KEESHOND DOG

Naturally attractive and dressed in its pants, the Keeshond smiles with charm and eyeglasses.
The Keeshond is a German Spitz, always attentive, lively and extraordinarily bonded to its owner, with a wolf gray coat, and distinguished by its “glasses” around the eyes, its collar and its pants. For the FCI, it stands at 50 cm (+/- 5), subjects up to 60 cm are admitted. It is a well balanced and compact dog. Its fox like expression and small raised ears also stand out, as well as its beautiful plume tail curled over the back. It has a wedge shaped head, with a well defined stop; the eyes are almond shaped, in an oblique position, brown colored; the ears, triangular, high inserted on the head and carried straight. The ears should not be round or prominent, or light colored; the “glasses” pattern is essential in a Keeshond; the ears should not be folded; an apple shaped head is a flaw, as well as unaligned teeth. The body is compact, the back straight; the forelegs straight, the hinds complement this angulations. The coat is abundant, with a long, straight covering hair, and the undercoat thick and copious. The coat should not be wavy, curly or hirsute and cannot form a stripe on the back.
 
WHO IS IT RIGHT FOR             
Handsome, pleasing, and happiest when around its people, the Keeshond fits in many lifestyles, at the country, city or sea. It is a robust sailor, which adapts to different weathers perfectly, despite its abundant hair. The Keeshond loves to play, and children and other dogs are its favorite. It is smart and a quick learner, although its strong temperament requires a firm, but loving hand.
Unlike many other haired breeds, the Keeshond should never have a hair clipping. If you are not willing to brush your dog regularly (and pass the vacuum through the house), you may not be the one to take on this Dutch sailor. 
 
DEVELOPMENT             
The Keeshond is born with a weigh of 226 to 340 g. It is born with short hair, almost completely black, perhaps with white patches at the chest and feet. (Removing the dewclaws is optional but advisable.) Spots over the shoulders should be apparent at birth or after a few days, and all the white over the fee should have disappeared after eight or nine weeks. After eight weeks a more abundant coat should be appreciated, with a light undercoat and external black hair at the tips. The lighter spots at the limbs and feet, shoulders, tail and crest should also be visible. The Keeshond changes the hair when becoming an adult and hair care is very demanding during the growth period. After ten months the Keeshond usually reaches its maximum height, and continues developing in substance and hair until the second or third year. The temperament usually doesn’t give problems, and the owner should ensure due socialization and education.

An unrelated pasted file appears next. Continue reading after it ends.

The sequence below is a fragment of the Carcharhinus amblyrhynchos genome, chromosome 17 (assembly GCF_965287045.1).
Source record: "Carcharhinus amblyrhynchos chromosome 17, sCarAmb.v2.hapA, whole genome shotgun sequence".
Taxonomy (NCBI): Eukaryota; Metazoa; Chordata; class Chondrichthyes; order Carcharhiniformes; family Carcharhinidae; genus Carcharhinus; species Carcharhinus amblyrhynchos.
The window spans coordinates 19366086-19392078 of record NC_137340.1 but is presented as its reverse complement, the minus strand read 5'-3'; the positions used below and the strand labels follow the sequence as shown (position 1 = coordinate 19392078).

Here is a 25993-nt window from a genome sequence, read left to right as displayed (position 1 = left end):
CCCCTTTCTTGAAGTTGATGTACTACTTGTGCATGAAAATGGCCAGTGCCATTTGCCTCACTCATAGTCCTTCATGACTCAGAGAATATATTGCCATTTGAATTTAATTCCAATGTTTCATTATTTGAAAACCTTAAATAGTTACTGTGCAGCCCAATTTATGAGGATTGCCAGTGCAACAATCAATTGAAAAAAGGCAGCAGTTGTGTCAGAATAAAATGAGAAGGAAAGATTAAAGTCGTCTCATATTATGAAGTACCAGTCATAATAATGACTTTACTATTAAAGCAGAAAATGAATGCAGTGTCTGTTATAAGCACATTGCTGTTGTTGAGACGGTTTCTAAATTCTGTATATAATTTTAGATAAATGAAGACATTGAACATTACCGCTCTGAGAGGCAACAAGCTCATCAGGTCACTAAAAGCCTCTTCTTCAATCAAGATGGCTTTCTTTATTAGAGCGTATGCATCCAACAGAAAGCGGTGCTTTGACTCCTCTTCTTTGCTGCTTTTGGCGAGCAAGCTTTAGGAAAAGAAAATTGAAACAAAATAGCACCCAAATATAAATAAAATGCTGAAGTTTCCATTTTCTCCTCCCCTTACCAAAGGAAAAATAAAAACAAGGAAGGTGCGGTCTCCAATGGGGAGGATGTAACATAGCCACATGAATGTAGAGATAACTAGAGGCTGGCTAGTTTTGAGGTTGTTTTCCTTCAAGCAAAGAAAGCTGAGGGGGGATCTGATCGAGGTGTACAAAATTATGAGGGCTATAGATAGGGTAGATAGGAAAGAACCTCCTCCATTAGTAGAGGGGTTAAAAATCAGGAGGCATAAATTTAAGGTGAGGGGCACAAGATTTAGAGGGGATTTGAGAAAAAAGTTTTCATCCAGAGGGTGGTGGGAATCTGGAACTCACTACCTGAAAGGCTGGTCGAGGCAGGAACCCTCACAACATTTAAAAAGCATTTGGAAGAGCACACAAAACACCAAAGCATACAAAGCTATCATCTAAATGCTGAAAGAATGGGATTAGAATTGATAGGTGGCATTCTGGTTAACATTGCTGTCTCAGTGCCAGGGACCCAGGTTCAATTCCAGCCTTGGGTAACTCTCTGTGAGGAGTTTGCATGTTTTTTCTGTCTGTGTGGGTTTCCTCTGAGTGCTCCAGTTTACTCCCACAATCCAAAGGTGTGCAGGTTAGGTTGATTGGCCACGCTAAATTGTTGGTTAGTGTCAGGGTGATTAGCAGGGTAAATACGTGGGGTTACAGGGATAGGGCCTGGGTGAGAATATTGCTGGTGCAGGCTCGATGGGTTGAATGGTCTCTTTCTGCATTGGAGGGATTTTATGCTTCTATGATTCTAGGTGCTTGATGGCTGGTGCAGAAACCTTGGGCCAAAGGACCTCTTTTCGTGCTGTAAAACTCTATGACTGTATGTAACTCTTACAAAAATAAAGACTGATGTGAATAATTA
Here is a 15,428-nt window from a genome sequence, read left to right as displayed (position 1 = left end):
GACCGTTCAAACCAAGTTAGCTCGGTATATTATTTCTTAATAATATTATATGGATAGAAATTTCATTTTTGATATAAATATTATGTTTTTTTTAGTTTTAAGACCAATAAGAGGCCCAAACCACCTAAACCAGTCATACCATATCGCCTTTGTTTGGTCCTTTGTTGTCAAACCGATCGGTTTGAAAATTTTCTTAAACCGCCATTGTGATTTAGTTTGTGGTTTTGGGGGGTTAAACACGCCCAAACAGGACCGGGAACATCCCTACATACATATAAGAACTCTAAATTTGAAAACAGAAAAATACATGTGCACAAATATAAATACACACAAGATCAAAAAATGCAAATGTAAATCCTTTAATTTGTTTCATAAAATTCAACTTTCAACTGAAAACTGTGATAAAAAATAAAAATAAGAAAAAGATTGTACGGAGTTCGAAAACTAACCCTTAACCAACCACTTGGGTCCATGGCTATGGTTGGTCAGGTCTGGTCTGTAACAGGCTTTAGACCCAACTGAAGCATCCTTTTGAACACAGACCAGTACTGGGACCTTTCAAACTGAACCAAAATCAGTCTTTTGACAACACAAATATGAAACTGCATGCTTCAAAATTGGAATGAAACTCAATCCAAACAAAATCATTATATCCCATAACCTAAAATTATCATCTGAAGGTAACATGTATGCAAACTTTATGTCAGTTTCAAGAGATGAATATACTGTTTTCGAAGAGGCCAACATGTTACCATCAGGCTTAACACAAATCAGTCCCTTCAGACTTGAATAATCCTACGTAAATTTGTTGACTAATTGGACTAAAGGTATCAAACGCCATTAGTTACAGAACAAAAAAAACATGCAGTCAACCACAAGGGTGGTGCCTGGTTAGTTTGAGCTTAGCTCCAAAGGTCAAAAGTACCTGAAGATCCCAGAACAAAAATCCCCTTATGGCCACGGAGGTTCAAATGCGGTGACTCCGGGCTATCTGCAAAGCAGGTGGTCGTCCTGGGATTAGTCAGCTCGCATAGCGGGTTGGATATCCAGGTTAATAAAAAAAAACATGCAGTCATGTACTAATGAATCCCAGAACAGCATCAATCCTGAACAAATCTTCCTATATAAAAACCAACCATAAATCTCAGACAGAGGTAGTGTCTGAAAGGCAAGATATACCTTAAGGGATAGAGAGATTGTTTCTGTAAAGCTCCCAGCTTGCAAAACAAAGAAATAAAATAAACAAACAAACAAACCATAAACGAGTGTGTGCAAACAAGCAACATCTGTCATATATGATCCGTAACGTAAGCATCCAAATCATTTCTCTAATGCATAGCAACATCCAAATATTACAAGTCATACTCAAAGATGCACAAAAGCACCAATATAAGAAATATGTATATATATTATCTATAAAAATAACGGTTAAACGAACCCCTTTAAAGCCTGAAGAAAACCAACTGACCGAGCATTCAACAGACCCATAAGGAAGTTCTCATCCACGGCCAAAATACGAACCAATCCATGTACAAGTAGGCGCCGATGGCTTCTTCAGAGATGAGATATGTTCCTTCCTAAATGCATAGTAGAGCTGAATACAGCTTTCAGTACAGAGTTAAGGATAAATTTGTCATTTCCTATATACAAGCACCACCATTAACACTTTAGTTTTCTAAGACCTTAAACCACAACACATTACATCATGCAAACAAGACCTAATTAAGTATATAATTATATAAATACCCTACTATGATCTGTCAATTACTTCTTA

HEALTH
At eight weeks the puppy already has the typical Keeshond coat, although it is not complete. The hair in development changes a lot and requires a lot of care. 
Puppies inherit the open and kind temperament of their mother. The breed is praised for its affectionate and happy character. 
 
The Keeshond is a very healthy breed. 
The most serious problems include hip dysplasia, epilepsy and thyroid problems. Hip dysplasia is not frequent, but even so the breeder should have a certificate. Epilepsy, more common in males than females, is a concern to the breeder; it usually manifests around the third year. A thyroid malfunction  results in matte hair and possible hair loss, but can be treated with medication. Kidney disease is reported, which manifests with weakness, vomit and seizures. Perhaps the largest problems are tumors, especially on the skin. The owner should inspect the dog’s skin, especially when growing older. Shedding can be a problem, and even more skin and parasites can be prevented with careful regular control (there are cases of flea allergies). Veterinarians inform dwarfism cases, tetra logy of Fallot (a heart defect). Von Willebrand, a ventricular sepal defect, and diabetes mellitus in some lines.
 
Although the Keeshond has a series of potential health problems, breeders that also make an effort in selection have minimized their incidence.